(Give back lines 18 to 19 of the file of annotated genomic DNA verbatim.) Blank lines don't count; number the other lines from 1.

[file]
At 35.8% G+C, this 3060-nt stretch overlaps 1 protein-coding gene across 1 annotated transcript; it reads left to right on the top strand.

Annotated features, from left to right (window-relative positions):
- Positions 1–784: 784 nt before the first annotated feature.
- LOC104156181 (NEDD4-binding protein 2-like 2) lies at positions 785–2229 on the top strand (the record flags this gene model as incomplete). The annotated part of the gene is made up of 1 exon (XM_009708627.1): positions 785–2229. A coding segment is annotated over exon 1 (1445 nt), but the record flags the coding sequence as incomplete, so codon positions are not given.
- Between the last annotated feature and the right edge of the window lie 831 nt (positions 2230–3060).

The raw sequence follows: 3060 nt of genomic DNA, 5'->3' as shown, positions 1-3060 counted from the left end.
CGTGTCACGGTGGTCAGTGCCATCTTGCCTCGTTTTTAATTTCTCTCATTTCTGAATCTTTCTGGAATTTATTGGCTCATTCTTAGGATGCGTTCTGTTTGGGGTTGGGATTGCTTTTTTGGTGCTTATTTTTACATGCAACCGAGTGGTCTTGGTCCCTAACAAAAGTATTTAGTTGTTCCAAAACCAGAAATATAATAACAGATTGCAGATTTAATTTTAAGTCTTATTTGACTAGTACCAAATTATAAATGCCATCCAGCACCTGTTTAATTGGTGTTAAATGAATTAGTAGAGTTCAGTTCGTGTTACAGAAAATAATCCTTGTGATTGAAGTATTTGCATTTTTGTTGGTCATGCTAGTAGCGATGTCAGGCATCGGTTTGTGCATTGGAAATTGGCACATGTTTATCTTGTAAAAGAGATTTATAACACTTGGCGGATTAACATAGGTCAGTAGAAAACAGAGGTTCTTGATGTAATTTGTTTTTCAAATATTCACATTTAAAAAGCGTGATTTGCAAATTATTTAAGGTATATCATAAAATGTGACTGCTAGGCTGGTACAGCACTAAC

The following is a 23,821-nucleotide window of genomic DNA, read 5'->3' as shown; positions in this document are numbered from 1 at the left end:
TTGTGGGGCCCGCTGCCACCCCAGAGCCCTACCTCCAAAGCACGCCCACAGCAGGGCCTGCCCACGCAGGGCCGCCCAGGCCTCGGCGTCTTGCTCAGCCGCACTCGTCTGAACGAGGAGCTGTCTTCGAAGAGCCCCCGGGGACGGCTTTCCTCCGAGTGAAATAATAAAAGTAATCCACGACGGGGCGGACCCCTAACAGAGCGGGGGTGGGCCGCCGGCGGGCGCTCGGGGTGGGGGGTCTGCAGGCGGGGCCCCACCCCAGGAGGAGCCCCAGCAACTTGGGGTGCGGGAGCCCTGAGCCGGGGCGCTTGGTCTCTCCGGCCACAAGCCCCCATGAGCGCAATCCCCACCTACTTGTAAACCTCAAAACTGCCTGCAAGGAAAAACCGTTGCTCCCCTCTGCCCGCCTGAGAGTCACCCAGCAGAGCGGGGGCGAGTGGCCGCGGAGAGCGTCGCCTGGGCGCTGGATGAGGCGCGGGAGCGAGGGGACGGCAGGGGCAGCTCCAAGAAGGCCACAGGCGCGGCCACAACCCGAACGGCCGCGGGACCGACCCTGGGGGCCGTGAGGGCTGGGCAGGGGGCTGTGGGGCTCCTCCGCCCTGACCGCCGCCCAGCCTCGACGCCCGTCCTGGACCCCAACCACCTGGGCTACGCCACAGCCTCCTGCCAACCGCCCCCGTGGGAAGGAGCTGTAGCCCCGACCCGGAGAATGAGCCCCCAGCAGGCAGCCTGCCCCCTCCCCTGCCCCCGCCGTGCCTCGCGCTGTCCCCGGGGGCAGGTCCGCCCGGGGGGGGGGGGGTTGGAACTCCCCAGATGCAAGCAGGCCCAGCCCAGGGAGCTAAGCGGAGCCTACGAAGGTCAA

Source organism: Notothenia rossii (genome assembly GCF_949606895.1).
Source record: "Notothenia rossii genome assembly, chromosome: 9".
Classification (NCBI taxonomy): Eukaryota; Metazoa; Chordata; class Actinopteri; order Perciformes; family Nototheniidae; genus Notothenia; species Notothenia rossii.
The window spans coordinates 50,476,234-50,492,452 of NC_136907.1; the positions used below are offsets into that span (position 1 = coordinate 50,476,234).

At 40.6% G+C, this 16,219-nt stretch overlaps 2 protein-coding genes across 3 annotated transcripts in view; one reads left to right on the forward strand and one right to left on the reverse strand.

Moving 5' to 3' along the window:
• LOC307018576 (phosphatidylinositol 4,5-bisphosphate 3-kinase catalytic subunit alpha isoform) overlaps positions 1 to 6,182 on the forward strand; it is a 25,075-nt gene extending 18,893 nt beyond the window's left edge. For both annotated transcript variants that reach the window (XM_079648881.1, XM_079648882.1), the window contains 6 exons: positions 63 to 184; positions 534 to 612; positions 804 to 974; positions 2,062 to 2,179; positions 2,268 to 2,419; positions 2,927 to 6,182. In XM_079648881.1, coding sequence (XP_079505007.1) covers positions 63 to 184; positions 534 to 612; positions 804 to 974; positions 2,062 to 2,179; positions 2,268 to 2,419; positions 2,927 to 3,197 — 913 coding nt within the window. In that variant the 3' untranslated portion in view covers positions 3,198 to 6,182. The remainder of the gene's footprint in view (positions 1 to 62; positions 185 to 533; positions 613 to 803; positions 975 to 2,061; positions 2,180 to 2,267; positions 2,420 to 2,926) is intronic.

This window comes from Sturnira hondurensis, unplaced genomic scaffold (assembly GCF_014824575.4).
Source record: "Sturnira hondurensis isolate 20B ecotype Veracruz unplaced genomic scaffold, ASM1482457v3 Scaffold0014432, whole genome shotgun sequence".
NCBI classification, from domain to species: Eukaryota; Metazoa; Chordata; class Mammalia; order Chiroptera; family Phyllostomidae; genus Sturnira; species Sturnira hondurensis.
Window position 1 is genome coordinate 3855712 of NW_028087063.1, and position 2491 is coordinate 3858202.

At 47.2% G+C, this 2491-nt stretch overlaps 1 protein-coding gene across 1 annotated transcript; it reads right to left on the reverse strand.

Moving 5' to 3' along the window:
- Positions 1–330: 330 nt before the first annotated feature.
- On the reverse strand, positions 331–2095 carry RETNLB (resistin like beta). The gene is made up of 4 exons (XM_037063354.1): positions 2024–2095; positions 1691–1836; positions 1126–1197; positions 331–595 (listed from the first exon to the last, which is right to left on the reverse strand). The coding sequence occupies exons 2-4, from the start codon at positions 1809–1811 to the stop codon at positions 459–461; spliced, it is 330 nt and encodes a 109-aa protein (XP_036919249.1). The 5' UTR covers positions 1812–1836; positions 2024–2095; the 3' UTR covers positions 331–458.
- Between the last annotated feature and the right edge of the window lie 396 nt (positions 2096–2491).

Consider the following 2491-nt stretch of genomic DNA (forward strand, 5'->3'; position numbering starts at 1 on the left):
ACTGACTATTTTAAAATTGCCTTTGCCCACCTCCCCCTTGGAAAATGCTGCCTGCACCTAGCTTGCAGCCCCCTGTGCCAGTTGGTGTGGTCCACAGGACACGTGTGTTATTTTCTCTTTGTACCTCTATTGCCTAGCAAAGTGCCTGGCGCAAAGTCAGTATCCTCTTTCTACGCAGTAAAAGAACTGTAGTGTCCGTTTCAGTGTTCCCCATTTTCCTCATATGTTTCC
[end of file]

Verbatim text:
Source record: "Sturnira hondurensis isolate 20B ecotype Veracruz unplaced genomic scaffold, ASM1482457v3 Scaffold0014432, whole genome shotgun sequence".
NCBI classification, from domain to species: Eukaryota; Metazoa; Chordata; class Mammalia; order Chiroptera; family Phyllostomidae; genus Sturnira; species Sturnira hondurensis.